While the media still milks the chattering and snarling between theists and atheists, most people are bored by this show, and many have quietly moved into a more productive position. Growing numbers of people don’t particularly care whether or not there are gods since, even if there are, they don’t seem able to do anything in our world. If they’re omnipotent, they appear to be indifferent to the small and large-scale wars, tragedies, and slaughters around us. If they’re impotent, who needs them?
Editor’s note: Religion is among the most volatile and divisive issues in the world today. Yet there’s little serious investigation into why people believe, or why some will kill and die for their faith. Larry Beinhart, in his new novel, Salvation Boulevard — and this series of articles — is hoping to start a conversation about these issues. This is the second in the series…
Theologian John Haught explains why science and God are not at odds, why Mike Huckabee worries him, and why Richard Dawkins and other “new atheists” are ignorant about religion.
…My chief objection to the new atheists is that they are almost completely ignorant of what’s going on in the world of theology. They talk about the most fundamentalist and extremist versions of faith, and they hold these up as though they’re the normative, central core of faith. And they miss so many things. They miss the moral core of Judaism and Christianity — the theme of social justice, which takes those who are marginalized and brings them to the center of society. They give us an extreme caricature of faith and religion.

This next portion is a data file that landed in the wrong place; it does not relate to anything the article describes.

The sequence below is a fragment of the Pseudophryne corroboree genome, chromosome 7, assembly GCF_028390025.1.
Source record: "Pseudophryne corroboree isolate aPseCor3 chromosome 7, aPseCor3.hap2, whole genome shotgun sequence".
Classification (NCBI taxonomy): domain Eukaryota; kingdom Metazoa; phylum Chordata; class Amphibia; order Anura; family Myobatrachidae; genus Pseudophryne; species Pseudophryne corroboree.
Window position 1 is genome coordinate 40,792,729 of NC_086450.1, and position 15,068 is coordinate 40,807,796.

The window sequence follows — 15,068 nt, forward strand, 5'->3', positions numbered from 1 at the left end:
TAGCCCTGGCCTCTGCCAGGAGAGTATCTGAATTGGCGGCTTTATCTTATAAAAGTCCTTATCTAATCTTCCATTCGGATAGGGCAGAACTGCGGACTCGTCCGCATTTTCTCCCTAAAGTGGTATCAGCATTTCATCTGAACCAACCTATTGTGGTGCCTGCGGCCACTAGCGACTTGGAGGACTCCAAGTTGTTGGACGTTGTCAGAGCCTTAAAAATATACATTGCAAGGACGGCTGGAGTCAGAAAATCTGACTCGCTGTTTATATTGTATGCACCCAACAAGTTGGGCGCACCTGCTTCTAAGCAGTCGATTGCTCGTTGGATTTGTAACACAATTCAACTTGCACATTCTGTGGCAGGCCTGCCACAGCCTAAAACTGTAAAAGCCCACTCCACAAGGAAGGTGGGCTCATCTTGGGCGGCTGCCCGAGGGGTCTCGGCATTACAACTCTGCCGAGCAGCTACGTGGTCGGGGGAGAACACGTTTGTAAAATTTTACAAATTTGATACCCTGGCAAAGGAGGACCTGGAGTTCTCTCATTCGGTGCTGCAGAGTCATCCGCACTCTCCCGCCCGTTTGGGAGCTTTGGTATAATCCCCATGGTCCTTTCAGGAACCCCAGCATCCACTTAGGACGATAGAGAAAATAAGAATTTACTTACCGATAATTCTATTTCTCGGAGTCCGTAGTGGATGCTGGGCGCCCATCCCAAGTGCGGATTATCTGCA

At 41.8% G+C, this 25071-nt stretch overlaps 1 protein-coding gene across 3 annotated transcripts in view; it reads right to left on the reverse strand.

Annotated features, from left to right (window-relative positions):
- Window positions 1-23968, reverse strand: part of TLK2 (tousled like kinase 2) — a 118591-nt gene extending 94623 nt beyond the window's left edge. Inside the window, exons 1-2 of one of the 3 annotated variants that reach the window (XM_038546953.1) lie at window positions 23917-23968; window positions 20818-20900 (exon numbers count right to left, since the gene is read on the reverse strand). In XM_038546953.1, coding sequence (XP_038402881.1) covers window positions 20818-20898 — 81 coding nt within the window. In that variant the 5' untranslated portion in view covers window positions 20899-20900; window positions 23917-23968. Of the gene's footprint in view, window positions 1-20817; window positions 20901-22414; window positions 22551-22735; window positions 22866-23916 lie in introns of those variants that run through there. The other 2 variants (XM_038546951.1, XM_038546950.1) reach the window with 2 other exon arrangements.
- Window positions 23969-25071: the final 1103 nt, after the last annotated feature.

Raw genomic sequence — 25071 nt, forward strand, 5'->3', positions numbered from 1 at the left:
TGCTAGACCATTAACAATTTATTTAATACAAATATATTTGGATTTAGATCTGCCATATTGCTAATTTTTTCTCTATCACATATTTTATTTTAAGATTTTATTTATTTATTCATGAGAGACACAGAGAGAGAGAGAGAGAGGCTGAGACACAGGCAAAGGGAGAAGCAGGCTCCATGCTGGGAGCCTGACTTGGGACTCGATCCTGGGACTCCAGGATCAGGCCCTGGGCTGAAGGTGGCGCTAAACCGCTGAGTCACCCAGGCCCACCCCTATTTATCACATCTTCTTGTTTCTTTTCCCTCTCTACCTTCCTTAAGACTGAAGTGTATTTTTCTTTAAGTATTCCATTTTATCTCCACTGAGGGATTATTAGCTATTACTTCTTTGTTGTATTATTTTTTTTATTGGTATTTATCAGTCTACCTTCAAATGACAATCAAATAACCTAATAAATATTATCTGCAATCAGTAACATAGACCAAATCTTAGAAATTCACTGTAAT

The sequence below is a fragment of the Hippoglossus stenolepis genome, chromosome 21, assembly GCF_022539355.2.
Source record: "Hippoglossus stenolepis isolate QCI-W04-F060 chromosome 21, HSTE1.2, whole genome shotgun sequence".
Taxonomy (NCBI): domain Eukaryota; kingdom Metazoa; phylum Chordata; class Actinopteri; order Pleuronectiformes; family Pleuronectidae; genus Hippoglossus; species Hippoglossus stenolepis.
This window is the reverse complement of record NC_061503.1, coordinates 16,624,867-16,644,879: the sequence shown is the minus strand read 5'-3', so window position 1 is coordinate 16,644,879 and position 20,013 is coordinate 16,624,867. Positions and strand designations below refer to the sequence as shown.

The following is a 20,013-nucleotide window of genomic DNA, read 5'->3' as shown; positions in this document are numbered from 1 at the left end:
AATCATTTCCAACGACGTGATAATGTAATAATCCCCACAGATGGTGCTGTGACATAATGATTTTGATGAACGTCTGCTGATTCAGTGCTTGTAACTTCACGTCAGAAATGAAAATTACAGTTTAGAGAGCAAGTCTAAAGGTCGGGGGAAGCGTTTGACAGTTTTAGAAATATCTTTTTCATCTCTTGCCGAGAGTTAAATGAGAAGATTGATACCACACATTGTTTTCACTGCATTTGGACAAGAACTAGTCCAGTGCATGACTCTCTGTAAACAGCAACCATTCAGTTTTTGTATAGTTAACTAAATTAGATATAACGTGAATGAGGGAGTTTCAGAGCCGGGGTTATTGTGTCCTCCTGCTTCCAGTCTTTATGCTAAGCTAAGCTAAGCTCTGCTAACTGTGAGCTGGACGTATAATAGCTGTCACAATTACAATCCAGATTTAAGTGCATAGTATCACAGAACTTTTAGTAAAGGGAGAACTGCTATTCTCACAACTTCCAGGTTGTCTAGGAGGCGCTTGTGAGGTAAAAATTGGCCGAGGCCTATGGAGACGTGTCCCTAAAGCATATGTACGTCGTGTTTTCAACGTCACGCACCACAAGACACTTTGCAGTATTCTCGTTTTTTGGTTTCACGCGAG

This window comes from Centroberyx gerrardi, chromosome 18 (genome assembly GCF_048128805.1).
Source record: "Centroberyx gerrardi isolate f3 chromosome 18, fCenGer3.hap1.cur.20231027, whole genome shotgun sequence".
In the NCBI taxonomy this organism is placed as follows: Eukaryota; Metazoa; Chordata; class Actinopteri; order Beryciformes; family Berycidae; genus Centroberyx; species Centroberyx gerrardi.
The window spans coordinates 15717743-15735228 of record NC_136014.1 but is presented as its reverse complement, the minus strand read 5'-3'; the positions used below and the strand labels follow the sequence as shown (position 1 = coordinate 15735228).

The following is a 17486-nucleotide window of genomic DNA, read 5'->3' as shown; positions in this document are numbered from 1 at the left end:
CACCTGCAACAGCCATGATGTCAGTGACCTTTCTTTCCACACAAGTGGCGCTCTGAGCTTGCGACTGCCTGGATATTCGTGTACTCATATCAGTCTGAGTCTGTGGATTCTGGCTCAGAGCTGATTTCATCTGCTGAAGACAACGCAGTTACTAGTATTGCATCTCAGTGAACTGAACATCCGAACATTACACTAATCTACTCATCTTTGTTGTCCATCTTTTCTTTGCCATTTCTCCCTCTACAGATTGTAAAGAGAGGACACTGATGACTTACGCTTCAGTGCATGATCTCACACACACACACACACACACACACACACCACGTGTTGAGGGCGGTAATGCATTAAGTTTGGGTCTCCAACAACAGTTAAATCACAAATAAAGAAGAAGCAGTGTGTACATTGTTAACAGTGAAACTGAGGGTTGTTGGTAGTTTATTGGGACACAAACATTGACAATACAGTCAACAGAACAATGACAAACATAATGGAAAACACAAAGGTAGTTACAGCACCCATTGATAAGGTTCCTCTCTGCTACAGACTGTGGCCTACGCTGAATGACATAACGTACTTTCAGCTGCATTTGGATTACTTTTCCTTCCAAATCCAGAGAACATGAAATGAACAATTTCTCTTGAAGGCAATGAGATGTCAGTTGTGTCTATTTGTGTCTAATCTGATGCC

You’re saying older atheists like Nietzsche and Camus had a more sophisticated critique of religion?
Yes. They wanted us to think out completely and thoroughly, and with unrelenting logic, what the world would look like if the transcendent is wiped away from the horizon. Nietzsche, Sartre and Camus would have cringed at “the new atheism” because they would see it as dropping God like Santa Claus, and going on with the same old values. The new atheists don’t want to think out the implications of a complete absence of deity. Nietzsche, as well as Sartre and Camus, all expressed it quite correctly. The implications should be nihilism. …
John Haught theology | Salon Books
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My only real issue with Religion (and ultimately, it’s a fairly small issue) is that it teaches people to be good for all the wrong reasons. Whether it’s the fear of a vengeful God and eternal life spent in the flames of Hell or the possibility of winning a ticket into Heaven accompanied by a boat load of virgins, people are still behaving well to escape punishment or to win everlasting life.
Ideally, people would be good because it’s the right thing to do.
Topic: People like Richard Dawkins and his compatriots, who actively preach the gospel of Atheism, are as controlled by religion as those whose beliefs they would “debunk.”